"Yes, concerning your godmother. Through the extreme affection that she has for you she seems to have become another woman; for the first time in her life she has shown a mind of her own. With an energy of will which comes at times to those who have never expended any, she declares that she will not make her proposed liberal gift to you in the contract; and I need not tell you who is the person aimed at in this unexpected refusal."
"But, monsieur, I entreat you to believe that I knew nothing of this idea of my godmother."
"I know that," said la Peyrade, "and the matter itself would be of small importance if Mademoiselle Brigitte had not taken this attitude of your godmother, whom she has always found supple to her will, as a personal insult to herself. Very painful explanations, approaching at last to violence, have taken place. Thuillier, placed between the hammer and the anvil, has been unable to stop the affair; on the contrary, he has, without intending it, made matters worse, till they have now arrived at such a point that Mademoiselle Brigitte is packing her trunks to leave the house."
"Monsieur! what are you telling me?" cried Celeste, horrified.
"The truth; and the servants will confirm it to you—for I feel that my revelations are scarcely believable."
"But it is impossible! impossible!" said the poor child, whose agitation increased with every word of the adroit Provencal. "I cannot be the cause of such dreadful harm."
"That is, you did not intend to be, for the harm is done; and I pray Heaven it may not be irremediable."
"But what am I to do, good God!" cried Celeste, wringing her hands.
"I should answer, without hesitation, sacrifice yourself, mademoiselle, if it were not that I should then be forced to play the painful part of victimizer."
"Monsieur," said Celeste, "you interpret ill the resistance that I have made, though, in fact, I have scarcely expressed it. I have certainly had a preference, but I have never considered myself in the light of a victim; and whatever it is necessary to do to restore peace in this house to which I have brought trouble, I shall do it without repugnance, and even willingly."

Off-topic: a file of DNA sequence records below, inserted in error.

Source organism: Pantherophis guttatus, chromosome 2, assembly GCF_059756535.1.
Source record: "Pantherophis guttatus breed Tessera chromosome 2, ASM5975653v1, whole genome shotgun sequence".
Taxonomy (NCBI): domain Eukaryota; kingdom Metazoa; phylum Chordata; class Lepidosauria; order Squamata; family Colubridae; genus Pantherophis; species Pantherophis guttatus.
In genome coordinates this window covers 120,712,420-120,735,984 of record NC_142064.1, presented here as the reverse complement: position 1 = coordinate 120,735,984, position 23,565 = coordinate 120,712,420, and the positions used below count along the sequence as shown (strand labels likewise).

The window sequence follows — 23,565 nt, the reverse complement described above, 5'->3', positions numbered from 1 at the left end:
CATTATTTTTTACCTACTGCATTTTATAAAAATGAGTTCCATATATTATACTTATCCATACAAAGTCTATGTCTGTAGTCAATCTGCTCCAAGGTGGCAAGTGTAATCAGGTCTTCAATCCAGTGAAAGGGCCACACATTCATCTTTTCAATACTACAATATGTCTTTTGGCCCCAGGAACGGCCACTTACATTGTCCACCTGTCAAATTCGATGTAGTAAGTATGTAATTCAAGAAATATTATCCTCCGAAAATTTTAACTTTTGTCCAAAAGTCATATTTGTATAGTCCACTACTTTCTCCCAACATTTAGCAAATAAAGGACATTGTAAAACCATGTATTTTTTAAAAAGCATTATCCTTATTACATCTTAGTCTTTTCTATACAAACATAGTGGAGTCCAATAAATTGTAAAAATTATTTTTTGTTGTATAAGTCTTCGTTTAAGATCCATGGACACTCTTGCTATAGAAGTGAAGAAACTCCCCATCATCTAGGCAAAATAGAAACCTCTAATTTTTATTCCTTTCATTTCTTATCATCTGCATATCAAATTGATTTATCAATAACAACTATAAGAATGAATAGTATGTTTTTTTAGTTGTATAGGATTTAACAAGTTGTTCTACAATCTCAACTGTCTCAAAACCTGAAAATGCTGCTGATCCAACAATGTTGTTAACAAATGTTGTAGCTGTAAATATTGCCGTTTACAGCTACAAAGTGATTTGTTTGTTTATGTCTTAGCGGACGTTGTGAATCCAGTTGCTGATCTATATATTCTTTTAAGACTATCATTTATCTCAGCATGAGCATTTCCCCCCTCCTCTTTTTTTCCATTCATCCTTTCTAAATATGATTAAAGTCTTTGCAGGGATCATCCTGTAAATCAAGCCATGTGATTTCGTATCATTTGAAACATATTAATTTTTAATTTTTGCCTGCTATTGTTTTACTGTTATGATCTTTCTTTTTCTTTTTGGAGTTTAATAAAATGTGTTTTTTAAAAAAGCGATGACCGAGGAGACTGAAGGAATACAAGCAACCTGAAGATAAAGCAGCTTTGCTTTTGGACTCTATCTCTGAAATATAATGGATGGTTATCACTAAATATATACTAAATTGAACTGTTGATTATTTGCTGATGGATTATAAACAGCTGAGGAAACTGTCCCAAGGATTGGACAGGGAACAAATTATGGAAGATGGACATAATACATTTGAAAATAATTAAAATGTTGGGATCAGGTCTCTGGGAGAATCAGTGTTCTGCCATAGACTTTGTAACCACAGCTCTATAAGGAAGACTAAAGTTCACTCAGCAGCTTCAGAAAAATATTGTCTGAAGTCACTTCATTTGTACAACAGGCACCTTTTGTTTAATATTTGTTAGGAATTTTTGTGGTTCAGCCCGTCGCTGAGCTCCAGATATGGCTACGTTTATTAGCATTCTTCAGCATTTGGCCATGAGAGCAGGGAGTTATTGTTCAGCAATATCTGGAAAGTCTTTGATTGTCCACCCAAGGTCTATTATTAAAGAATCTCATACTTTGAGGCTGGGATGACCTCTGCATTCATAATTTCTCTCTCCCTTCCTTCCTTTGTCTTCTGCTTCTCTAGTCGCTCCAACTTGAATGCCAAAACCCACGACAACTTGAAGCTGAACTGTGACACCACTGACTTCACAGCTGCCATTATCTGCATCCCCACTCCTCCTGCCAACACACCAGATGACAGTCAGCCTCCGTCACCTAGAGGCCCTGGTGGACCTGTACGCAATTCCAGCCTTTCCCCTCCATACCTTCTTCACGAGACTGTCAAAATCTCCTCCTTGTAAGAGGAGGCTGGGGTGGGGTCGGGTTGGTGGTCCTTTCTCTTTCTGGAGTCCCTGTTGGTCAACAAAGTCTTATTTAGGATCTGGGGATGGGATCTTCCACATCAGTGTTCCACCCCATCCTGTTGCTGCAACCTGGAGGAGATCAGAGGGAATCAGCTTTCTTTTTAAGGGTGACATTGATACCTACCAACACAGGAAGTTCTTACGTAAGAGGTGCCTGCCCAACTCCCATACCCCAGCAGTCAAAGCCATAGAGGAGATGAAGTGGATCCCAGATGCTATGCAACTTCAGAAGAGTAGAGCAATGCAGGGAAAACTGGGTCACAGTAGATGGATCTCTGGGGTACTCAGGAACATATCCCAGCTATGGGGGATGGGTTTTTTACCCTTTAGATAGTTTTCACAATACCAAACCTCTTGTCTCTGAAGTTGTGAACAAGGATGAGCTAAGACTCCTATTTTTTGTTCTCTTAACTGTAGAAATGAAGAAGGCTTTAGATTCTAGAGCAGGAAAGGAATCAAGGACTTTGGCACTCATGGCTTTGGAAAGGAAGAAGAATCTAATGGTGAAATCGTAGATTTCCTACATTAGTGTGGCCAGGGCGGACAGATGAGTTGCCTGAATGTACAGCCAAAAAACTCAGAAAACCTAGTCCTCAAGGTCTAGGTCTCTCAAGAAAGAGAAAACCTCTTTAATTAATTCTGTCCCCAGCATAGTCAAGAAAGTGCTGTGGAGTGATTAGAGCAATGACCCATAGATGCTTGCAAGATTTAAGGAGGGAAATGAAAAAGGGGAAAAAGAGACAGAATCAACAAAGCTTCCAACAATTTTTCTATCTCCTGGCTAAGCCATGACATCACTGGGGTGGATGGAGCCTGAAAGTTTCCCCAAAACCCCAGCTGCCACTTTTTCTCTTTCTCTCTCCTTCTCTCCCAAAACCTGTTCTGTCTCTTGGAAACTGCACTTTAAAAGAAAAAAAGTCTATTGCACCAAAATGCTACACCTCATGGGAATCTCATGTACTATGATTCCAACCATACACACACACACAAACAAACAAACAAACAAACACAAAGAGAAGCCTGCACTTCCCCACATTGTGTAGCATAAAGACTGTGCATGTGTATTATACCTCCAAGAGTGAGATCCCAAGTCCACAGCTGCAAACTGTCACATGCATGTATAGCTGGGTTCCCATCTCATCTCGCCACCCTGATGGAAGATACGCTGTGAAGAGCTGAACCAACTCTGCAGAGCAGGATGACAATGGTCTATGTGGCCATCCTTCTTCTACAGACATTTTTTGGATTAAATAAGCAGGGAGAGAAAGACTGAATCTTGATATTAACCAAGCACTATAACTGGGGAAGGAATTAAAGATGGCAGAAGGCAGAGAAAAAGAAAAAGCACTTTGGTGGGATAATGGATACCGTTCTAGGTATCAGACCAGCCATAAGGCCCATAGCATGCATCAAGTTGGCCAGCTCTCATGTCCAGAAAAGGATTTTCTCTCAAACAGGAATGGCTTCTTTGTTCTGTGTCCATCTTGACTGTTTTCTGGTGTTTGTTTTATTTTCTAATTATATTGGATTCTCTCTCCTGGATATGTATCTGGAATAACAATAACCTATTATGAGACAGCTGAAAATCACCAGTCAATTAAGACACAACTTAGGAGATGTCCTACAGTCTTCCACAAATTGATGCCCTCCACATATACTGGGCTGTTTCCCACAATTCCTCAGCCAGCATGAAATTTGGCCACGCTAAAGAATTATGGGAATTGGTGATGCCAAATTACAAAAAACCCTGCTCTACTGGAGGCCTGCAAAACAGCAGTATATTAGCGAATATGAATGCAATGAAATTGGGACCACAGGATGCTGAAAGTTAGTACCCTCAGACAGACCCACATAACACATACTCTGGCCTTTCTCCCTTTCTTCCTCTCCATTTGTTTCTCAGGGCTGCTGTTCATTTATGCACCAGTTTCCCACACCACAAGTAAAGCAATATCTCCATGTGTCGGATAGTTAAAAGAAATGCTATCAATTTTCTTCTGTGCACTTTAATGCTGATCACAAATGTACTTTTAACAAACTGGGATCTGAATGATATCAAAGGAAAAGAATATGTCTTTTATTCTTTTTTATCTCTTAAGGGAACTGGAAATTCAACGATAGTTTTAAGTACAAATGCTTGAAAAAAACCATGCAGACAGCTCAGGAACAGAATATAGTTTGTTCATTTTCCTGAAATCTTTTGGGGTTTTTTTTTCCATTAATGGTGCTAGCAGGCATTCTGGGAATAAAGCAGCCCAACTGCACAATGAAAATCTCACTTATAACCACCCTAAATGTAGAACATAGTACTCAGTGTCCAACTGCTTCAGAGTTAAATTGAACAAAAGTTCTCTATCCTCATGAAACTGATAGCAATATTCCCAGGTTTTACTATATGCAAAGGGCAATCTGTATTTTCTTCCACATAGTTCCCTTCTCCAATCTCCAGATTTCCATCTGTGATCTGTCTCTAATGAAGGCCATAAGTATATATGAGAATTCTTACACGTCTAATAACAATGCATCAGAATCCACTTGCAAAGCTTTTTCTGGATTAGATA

"That would be for me," said la Peyrade, humbly, "more than I could dare ask for myself; but, for the result which we both seek, I must tell you frankly that something more is needed. Madame Thuillier has not changed her nature to instantly change back again on the mere assurance by others of your compliance. It is necessary that she should hear from your own lips that you accede to my suit, and that you do so with eagerness,—assumed, indeed, but sufficiently well assumed to induce her to believe in it."
"So be it," said Celeste. "I shall know how to seem smiling and happy. My godmother, monsieur, has been a mother to me; and for such a mother, what is there that I would not endure?"
The position was such, and Celeste betrayed so artlessly the depth and, at the same time, the absolute determination of her sacrifice, that with any heart at all la Peyrade would have loathed the part he was playing; but Celeste, to him, was a means of ascent, and provided the ladder can hold you and hoist you, who would ever ask if it cared to or not? It was therefore decided that Celeste should go to her godmother and convince her of the mistake she had made in supposing an objection to la Peyrade which Celeste had never intended to make. Madame Thuillier's opposition overcome, all was once more easy. La Peyrade took upon himself the duty of making peace between the two sisters-in-law, and we can well imagine that he was not at a loss for fine phrases with which to assure the artless girl of the devotion and love which would take from her all regret for the moral compulsion she had now undergone.
When Celeste went to her godmother she found her by no means as difficult to convince as she had expected. To go to the point of rebellion which Madame Thuillier had actually reached, the poor woman, who was acting against her instincts and against her nature, had needed a tension of will that, in her, was almost superhuman. No sooner had she received the false confidences of her goddaughter than the reaction set in; the strength failed her to continue in the path she had taken. She was therefore easily the dupe of the comedy which Celeste's tender heart was made to play for la Peyrade's benefit.
The tempest calmed on this side, the barrister found no difficulty in making Brigitte understand that in quelling the rebellion against her authority she had gone a little farther than was proper. This authority being no longer in danger, Brigitte ceased to be incensed with the sister-in-law she had been on the point of beating, and the quarrel was settled with a few kind words and a kiss, poor Celeste paying the costs of war.